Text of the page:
Looking to the recently released report by the Toronto Police Service in fulfilment of their Act mandate is instructive. Researchers working with TPS used provincially mandated use-of-force and strip-search data that included information on the Race of subjects to these police procedures. This resulted in a large dataset from which reasonable statistical inference about systemic racism at TPS could be derived.
This report recommends that the SIU undertakes similar data collection practices, mandating investigators to standardly report perceived Race of Affected Persons and Subject Officials as a routine reporting mechanism .
This should be done independently, and in advance of, the self-report data collection methodology, and should be used to augment the self-report methodology. By taking this step, the SIU will be in a position to provide more data for analysis, and data that are more relevant to assessing systemic bias (see recommendation 2).
There are benefits and drawbacks to this approach that will be discussed in the next recommendation, but the sparsity of data from Subject Officials does indicate a need for an alternative data collection methodology.
2. Improve the quality of data at the same time as improving the quantity by collecting investigator perception of race.
The objective of the Act is to eliminate systemic racism and advance Racial equality. A more thorough understanding of if and how Race factors into SIU interactions with Affected Persons and Subject Officials is required in order to meet these ends. One major complication with current data collection practices is self-report surveys do not necessarily reflect Race as perceived by SIU investigators. How someone identifies may be distinct from how they are perceived by others.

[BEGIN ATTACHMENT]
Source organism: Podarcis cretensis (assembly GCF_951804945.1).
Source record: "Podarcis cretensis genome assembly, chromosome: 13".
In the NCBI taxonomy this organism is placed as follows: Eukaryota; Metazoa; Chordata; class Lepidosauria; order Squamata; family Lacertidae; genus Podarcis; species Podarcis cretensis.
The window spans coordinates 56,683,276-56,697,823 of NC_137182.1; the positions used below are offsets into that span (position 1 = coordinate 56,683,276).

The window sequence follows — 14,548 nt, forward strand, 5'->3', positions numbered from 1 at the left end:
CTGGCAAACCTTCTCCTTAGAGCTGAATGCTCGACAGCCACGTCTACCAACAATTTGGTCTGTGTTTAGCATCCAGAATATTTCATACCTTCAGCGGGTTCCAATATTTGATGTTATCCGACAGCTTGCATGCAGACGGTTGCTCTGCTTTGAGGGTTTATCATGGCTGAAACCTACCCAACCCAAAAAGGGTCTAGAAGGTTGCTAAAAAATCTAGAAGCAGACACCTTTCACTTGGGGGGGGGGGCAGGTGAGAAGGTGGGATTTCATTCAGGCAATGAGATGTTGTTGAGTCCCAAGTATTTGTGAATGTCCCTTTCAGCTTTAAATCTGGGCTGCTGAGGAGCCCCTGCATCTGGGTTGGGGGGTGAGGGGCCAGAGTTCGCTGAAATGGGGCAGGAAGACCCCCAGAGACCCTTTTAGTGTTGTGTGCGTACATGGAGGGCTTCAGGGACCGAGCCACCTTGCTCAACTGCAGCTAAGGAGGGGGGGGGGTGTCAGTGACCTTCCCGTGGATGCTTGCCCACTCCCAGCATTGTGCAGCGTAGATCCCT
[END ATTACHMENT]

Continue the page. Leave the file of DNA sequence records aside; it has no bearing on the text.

We again look to the example set by TPS and other Ontario police services to collect RBD in a manner that reflects the actions of the organization rather than the expressions of individuals who interact with the organization. By mandating SIU investigators collect RBD in a systematic manner, the gap in data and knowledge can be filled and systemic racism's presence and effect at the SIU can be determined.
Recommendation one states that using investigator reports of Race will improve the quantity of data. We also argue here that recording investigator perception of race improves the quality of data. Understanding perceived Race gives better understanding of how members of the SIU react to the Race of Affected Persons and Subject Officials.
Accuracy and fairness of reporting are at stake if SIU investigators report Race independently of Affected Persons or Subject Officials self-identifications. However, this would be preferable to the current situation, where too little data exists to draw statistical inference about systemic racism, particularly among Racialized police officers in the province of Ontario.